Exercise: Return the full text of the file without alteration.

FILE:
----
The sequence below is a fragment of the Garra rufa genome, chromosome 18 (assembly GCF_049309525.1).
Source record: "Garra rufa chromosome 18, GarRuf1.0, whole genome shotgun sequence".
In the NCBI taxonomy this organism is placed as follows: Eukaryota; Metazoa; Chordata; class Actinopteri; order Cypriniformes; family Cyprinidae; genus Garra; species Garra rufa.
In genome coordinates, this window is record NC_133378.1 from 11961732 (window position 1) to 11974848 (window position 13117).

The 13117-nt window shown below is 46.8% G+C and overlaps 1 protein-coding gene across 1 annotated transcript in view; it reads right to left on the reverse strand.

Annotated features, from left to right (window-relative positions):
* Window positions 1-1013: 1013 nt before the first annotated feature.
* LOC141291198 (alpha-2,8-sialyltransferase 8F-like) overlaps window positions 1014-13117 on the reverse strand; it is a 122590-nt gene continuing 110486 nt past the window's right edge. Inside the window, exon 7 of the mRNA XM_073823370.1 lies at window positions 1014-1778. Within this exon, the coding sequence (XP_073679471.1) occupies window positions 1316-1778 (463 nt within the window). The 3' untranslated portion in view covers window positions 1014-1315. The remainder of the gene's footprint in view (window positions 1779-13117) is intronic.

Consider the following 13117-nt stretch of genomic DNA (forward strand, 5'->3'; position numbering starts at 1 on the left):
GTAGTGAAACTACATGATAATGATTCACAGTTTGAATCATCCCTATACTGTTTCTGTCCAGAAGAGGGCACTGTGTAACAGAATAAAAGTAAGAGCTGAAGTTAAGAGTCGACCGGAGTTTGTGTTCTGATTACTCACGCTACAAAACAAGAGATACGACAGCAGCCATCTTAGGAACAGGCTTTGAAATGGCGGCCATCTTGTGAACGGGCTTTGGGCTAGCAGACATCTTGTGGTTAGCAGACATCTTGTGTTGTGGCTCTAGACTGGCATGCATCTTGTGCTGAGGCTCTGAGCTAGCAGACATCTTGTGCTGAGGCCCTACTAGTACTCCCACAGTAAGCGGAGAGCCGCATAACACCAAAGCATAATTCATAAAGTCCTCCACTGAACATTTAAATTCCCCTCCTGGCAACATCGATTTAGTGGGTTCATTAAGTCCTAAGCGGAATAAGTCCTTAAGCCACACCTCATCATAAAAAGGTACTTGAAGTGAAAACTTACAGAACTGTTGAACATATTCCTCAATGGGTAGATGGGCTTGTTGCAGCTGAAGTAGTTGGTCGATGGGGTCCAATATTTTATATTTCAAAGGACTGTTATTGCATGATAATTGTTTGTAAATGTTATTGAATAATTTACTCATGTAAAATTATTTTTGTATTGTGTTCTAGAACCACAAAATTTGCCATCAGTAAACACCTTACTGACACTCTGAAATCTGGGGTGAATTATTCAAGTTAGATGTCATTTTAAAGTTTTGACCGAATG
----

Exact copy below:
The sequence below is a fragment of the Garra rufa genome, chromosome 18 (assembly GCF_049309525.1).
Source record: "Garra rufa chromosome 18, GarRuf1.0, whole genome shotgun sequence".
In the NCBI taxonomy this organism is placed as follows: Eukaryota; Metazoa; Chordata; class Actinopteri; order Cypriniformes; family Cyprinidae; genus Garra; species Garra rufa.
In genome coordinates, this window is record NC_133378.1 from 11961732 (window position 1) to 11974848 (window position 13117).

The 13117-nt window shown below is 46.8% G+C and overlaps 1 protein-coding gene across 1 annotated transcript in view; it reads right to left on the reverse strand.

Annotated features, from left to right (window-relative positions):
* Window positions 1-1013: 1013 nt before the first annotated feature.
* LOC141291198 (alpha-2,8-sialyltransferase 8F-like) overlaps window positions 1014-13117 on the reverse strand; it is a 122590-nt gene continuing 110486 nt past the window's right edge. Inside the window, exon 7 of the mRNA XM_073823370.1 lies at window positions 1014-1778. Within this exon, the coding sequence (XP_073679471.1) occupies window positions 1316-1778 (463 nt within the window). The 3' untranslated portion in view covers window positions 1014-1315. The remainder of the gene's footprint in view (window positions 1779-13117) is intronic.

Consider the following 13117-nt stretch of genomic DNA (forward strand, 5'->3'; position numbering starts at 1 on the left):
GTAGTGAAACTACATGATAATGATTCACAGTTTGAATCATCCCTATACTGTTTCTGTCCAGAAGAGGGCACTGTGTAACAGAATAAAAGTAAGAGCTGAAGTTAAGAGTCGACCGGAGTTTGTGTTCTGATTACTCACGCTACAAAACAAGAGATACGACAGCAGCCATCTTAGGAACAGGCTTTGAAATGGCGGCCATCTTGTGAACGGGCTTTGGGCTAGCAGACATCTTGTGGTTAGCAGACATCTTGTGTTGTGGCTCTAGACTGGCATGCATCTTGTGCTGAGGCTCTGAGCTAGCAGACATCTTGTGCTGAGGCCCTACTAGTACTCCCACAGTAAGCGGAGAGCCGCATAACACCAAAGCATAATTCATAAAGTCCTCCACTGAACATTTAAATTCCCCTCCTGGCAACATCGATTTAGTGGGTTCATTAAGTCCTAAGCGGAATAAGTCCTTAAGCCACACCTCATCATAAAAAGGTACTTGAAGTGAAAACTTACAGAACTGTTGAACATATTCCTCAATGGGTAGATGGGCTTGTTGCAGCTGAAGTAGTTGGTCGATGGGGTCCAATATTTTATATTTCAAAGGACTGTTATTGCATGATAATTGTTTGTAAATGTTATTGAATAATTTACTCATGTAAAATTATTTTTGTATTGTGTTCTAGAACCACAAAATTTGCCATCAGTAAACACCTTACTGACACTCTGAAATCTGGGGTGAATTATTCAAGTTAGATGTCATTTTAAAGTTTTGACCGAATG